Wednesday, December 7, 2022

An Open Book: November 2022 Reads

 Happy Advent! I have been doing all sorts of reflecting lately as the year 2022 winds down (to the extent that I almost missed my exit when driving to an event last weekend, because I was so deep in thought), and I've already started figuring out which book from each month to highlight in a future post. In the meantime, though, it's time to look back on just November. I read some really fabulous things, so I'm linking up with An Open Book to chat about them! 




Tuesday, November 29, 2022

An endless cup of coffee

I glanced at my three older children as we squeezed on the couch together. "We'll finish our stories and then I'll make coffee," I explained. They nodded in acknowledgment and focused their eyes on the pictures of a young frog and his family. Soon--once our story was finished and we had completed an I Spy challenge together--I leapt off the couch and dashed to the kitchen, hoping that I could make (and drink) a cup of coffee in peace and quiet before the baby woke from her nap. 

Naturally, as soon as I poured water from the steaming kettle into the French press, I heard the baby's cries. Setting the timer, I held the baby and began nursing her. Meanwhile, instead of happily settling into playtime as usual, my other children began simmering with an incoming chaos. We needed a new plan. 

"Everybody!" I called out. "Who wants to drop books off at the library before Mass?" As soon as my children heard me mention the library with a fancy book drop (which includes a conveyor belt that sorts books) their collective attitude shifted. They began hastily buttoning dress shirts and putting on shoes. I coaxed the baby off my chest and ran to my pot of coffee. The toddler and one of her brothers followed, so I poured them each a tiny amount and dumped the rest into a travel mug that I pushed out of their reach. 

I'll drink that in the car, I thought to myself as I trotted to the bedroom. My two-year-old followed, happily sipping her little cup of coffee. Hoping for just a moment of solitude, I locked myself in the bedroom and got ready for the day. When I emerged a couple minutes later, my two-year-old was still delightedly scampering around, sipping coffee. 

Tuesday, November 15, 2022

On low expectations

My house is currently filthy.

The living room is one solid layer of toys and dress-up clothes, the office is a sea of papers, markers, and crayons, and the dining room is sprinkled with dried granola. The baby, thankfully, went down for a nap (in the bedroom and not on me!), and my first instinct was to clean everything frantically. However, my husband and I are trying to teach our kids how to clean up after themselves, and I made it clear to my kids that I would clean with them, but not for them. To which they responded with a wave of a hand and a declaration that "I'm not going to clean." Particularly since I’m on day 2 of not having a voice, thanks to the cold that our family is dealing with, I have no motivation to instruct them on every single piece they need to pick up.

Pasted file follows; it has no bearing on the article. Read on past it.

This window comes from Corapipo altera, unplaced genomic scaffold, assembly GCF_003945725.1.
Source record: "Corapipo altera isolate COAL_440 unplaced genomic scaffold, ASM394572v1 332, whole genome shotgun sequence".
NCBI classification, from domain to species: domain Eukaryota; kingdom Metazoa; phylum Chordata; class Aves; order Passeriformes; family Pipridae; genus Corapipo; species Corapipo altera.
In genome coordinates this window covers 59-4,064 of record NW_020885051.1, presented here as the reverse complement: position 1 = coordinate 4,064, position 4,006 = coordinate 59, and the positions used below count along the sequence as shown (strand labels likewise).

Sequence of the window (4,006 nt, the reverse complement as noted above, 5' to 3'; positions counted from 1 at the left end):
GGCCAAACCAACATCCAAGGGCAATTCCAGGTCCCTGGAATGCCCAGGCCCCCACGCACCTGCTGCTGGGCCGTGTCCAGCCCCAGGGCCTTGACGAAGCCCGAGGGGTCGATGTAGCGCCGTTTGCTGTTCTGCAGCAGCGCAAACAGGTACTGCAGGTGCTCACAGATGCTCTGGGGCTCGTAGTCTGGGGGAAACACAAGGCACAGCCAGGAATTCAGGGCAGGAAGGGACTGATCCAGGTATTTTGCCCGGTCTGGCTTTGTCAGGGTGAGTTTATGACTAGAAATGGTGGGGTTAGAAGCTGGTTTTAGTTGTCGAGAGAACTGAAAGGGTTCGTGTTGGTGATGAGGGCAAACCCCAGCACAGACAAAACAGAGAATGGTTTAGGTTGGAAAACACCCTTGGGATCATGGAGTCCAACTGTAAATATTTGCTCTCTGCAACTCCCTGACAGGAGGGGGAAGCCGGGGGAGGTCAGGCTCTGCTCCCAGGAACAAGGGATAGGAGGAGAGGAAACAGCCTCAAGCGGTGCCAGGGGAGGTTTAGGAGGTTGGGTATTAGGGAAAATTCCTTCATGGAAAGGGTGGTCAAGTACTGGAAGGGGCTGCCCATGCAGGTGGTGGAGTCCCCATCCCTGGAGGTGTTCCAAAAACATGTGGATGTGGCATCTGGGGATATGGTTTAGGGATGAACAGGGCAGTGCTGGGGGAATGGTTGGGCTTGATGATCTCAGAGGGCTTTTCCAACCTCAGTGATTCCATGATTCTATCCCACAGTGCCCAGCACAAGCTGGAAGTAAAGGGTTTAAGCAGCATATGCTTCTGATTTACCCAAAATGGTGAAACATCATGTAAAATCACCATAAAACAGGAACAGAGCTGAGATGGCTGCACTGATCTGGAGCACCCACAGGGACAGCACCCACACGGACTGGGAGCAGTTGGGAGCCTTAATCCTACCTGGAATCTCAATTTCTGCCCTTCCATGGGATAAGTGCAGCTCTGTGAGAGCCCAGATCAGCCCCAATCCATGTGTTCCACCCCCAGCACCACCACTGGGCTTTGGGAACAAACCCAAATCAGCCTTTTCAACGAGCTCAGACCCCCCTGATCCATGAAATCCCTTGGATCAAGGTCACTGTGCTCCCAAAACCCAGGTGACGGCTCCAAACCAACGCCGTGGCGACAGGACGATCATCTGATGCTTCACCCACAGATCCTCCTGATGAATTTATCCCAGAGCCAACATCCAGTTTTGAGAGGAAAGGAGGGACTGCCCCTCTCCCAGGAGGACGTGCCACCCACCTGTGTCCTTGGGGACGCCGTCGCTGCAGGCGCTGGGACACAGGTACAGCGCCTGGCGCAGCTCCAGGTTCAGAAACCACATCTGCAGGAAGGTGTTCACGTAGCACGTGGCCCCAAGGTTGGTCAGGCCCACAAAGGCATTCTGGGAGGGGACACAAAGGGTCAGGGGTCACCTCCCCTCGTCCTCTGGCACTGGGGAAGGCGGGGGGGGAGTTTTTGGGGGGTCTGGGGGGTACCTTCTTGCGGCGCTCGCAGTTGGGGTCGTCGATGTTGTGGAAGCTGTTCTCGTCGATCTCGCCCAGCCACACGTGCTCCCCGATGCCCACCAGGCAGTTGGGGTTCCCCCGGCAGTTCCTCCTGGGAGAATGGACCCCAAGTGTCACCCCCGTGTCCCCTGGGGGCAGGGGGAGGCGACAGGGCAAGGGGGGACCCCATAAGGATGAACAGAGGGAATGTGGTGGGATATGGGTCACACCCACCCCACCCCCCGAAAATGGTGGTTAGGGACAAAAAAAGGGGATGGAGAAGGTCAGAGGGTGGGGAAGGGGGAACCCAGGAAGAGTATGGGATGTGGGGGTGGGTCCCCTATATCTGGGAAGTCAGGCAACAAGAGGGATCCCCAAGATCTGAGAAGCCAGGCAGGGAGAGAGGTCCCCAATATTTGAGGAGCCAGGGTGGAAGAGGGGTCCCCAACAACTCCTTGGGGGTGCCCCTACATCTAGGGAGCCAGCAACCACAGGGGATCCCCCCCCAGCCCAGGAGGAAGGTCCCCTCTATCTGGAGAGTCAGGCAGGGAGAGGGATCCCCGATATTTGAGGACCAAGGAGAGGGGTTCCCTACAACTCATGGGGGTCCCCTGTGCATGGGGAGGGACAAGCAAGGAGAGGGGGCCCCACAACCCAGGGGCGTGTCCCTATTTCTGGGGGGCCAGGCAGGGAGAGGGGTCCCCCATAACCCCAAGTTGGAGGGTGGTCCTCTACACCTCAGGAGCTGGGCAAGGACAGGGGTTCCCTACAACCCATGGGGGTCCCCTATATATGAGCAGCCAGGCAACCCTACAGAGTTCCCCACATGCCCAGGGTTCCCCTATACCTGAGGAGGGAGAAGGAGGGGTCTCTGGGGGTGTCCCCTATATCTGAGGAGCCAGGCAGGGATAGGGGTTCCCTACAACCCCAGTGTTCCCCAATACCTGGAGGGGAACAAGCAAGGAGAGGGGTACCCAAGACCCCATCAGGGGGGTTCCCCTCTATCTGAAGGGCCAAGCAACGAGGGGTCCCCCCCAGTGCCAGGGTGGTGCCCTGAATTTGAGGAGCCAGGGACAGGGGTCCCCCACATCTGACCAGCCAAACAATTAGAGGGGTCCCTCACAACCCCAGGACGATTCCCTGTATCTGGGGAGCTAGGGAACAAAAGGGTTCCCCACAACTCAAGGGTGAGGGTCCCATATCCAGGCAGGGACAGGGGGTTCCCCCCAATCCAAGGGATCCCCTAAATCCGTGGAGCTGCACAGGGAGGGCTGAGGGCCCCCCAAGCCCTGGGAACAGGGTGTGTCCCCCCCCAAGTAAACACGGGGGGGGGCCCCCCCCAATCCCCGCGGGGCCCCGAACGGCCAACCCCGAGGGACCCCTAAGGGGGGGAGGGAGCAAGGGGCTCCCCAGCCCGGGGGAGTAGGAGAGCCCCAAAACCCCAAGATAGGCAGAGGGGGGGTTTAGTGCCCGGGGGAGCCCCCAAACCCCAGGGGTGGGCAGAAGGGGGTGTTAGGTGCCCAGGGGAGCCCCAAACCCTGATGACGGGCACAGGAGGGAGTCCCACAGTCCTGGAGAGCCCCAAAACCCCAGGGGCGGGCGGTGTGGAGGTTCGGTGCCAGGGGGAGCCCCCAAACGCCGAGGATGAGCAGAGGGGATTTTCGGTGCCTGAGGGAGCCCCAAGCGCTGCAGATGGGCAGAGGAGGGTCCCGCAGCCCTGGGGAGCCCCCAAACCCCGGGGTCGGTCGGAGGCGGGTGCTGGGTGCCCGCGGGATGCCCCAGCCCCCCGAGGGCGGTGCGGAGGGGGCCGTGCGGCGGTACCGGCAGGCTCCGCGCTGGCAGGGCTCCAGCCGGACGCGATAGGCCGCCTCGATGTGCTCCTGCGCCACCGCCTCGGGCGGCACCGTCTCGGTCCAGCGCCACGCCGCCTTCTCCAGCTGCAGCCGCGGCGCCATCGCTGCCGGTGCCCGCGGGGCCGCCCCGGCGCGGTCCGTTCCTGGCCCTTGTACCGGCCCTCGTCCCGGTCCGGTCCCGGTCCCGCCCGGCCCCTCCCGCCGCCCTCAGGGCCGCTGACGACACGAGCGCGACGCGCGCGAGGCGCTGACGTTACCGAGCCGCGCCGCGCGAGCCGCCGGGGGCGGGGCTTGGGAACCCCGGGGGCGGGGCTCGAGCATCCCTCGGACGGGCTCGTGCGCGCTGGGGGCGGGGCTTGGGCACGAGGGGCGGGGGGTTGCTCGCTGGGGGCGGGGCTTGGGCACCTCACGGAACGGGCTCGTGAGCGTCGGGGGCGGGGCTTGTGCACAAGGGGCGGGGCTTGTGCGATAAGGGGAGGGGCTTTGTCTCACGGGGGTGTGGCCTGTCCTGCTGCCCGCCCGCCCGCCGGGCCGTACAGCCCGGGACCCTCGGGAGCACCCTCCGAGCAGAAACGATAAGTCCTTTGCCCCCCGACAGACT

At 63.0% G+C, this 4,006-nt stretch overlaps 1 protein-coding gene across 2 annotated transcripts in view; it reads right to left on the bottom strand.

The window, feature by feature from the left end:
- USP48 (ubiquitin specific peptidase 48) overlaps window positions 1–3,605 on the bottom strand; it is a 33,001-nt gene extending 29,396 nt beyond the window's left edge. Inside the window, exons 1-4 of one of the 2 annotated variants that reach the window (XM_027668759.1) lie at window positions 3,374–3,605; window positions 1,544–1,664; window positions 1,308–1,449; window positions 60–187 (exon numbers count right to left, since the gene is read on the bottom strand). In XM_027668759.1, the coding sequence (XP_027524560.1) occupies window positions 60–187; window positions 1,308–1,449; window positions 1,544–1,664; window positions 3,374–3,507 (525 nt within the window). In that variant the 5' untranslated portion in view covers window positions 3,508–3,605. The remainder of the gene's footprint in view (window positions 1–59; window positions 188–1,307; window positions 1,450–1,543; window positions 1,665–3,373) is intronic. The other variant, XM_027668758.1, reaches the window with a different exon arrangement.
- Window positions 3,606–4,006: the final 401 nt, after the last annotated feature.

Saturday, November 5, 2022

The Gift of Dialogue (and how my marriage benefits from it)

I remember sitting in the darkened basement with my family and my fiancé as we prepared for a movie night. Soon, My Favorite Wife began. For years, my family and I had regularly watched and enjoyed this classic movie. However, this was the first time I was watching the movie as an engaged woman. Seeing the humorous antics of Cary Grant's character (who discovers that he is accidentally married to two women at once) as I was preparing for marriage was not what I expected. 

In the beginning of the movie, Nick (played by Cary Grant) gets married for the second time. His first wife had been reported dead when, seven years ago, she was on a foreign expedition. Yet, all these years later, just after marrying another woman, Nick discovers that his first wife is alive and has returned to be with him. Thus ensues a series of misadventures as Nick awkwardly tries to figure out how he'll break the news to his second wife. Cary Grant really builds up the humor of the situation. Yet, as my soon-to-be-husband and I sat there, I thought about how poor communication is billed as funny only when it is fiction. 

It's the basis for countless comedies out there, but in reality, a lack of communication is no joke. 

What husband or wife actually thinks it is funny if his or her spouse does not communicate effectively--or even lies? I'm sure we've all seen relationships suffer when there is poor communication. While a communication breakdown (in addition to other factors) can lead to divorce, estrangement, and visibly broken families, it can also impact those families who--from all outward appearances--are stable and have "good" relationships with each other. 

Hidden from the public's view there live biting words, snippy comments, and simmering tension from unaddressed concerns. Poor communication can slowly hammer away at a couple's unity, pushing them further apart from each other. This, in turn, trickles down to their children. Not only are children affected by their parents' problems and tension, but they do not see and learn what good communication consists of. 

Couples need to cultivate healthy communication together, both for themselves and for their kids. 

Back in 2016, I wrote about communication when my husband and I were a few years into marriage. We are now nine years into marriage and have four delightful children (ranging in age from newborn to six years old). Healthy communication is a never-ending journey for us. We have grown a lot in cultivating clear, unitive communication as a couple, but we continue to learn and grow.